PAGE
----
Stratocaster Rebuild, Part II

If you read my last post, Stratocaster Rebuild, Part I, you know that I’m’ rebuilding my 1993 American Standard Stratocaster that has been disassembled for at least 6 years. Here’s the latest update.

Today, most of the parts for the rebuild arrived. I’m only missing a couple of parts now, and only one is essential. For the electronics, I’m missing a few capacitors (I have some I can use, but they’re not the ones I want to use), a resistor (not essential), an input jack (also not essential, but I would prefer a new one). I’m also missing the pickups (more on those in a second).

Here is what I’m working with (click to enlarge):

Stratocaster Parts

So for the pickups. I was never really satisfied with the pickups that came with the guitar, even though a lot of people with the same pickups seem to enjoy them. I think a large part of my dislike of the original pickups is that I had only ever used this guitar with solid state amps. Solid state amps, while working well for certain specific situations, sound sterile and cold, and don’t have the same dynamics of a tube amplifier. Unfortunately, I got this guitar and the amp sometime around my freshman year in high school, and I bought into the “need more watts” philosophy instead of the “need better tone” philosophy. I wanted to play loud, so I got a loud amp.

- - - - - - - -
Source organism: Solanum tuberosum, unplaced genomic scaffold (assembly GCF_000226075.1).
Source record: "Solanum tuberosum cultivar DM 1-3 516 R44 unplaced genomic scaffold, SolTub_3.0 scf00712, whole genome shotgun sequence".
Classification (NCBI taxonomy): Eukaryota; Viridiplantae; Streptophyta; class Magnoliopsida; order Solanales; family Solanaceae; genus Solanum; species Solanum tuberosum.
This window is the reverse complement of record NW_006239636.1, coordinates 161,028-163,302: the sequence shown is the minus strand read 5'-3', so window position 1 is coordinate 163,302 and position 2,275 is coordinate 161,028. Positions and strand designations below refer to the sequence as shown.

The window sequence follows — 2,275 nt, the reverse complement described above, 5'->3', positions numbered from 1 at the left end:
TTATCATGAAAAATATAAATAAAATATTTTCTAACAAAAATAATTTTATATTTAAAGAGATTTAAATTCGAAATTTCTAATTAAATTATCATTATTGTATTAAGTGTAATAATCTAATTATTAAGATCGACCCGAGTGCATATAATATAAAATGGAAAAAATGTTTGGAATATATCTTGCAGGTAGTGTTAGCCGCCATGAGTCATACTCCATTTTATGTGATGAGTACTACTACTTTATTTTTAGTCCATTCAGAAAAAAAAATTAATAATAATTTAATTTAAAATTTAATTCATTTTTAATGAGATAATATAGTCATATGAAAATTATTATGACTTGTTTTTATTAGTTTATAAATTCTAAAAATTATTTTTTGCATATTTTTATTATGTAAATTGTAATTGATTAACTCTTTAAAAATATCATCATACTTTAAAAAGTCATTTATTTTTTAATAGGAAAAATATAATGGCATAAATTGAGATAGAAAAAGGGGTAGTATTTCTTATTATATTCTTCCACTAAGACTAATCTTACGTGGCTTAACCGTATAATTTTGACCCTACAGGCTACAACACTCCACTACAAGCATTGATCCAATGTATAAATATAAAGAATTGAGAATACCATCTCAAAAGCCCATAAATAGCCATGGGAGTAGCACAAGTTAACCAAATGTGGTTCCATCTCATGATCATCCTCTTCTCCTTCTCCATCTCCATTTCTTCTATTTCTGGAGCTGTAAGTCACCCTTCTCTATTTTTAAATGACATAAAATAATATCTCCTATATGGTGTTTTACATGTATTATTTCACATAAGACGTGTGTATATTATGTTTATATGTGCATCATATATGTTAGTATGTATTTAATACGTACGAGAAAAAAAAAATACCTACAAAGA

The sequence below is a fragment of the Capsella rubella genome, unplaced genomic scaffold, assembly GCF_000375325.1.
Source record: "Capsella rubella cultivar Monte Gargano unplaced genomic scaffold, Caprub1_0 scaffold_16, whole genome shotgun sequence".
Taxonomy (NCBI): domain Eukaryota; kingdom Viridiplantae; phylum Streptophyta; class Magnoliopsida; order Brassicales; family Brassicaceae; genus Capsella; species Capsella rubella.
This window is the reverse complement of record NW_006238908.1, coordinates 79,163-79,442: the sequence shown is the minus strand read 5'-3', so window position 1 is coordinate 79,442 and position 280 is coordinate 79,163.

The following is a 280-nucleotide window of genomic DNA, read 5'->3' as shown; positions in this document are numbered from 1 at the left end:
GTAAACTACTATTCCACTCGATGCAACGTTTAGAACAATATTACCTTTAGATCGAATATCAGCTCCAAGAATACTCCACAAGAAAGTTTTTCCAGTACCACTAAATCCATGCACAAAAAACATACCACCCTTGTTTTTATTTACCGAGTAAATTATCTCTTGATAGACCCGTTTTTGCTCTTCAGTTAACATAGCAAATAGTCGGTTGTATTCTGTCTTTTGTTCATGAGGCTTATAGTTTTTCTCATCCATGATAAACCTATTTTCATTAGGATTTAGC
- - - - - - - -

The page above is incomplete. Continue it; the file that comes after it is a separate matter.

Well now that I have a better sense for amplification technology, and am in general a much better player with much more selective tonal preferences, I use a tube amp. It’s not an all-tube amplifier (Peavey Delta Blues– solid state rectifier), but it sounds pretty good to my ear. It gets me much closer to the tone I seek, which is close to Buddy Guy’s strat tone (the one that SRV emulated as well).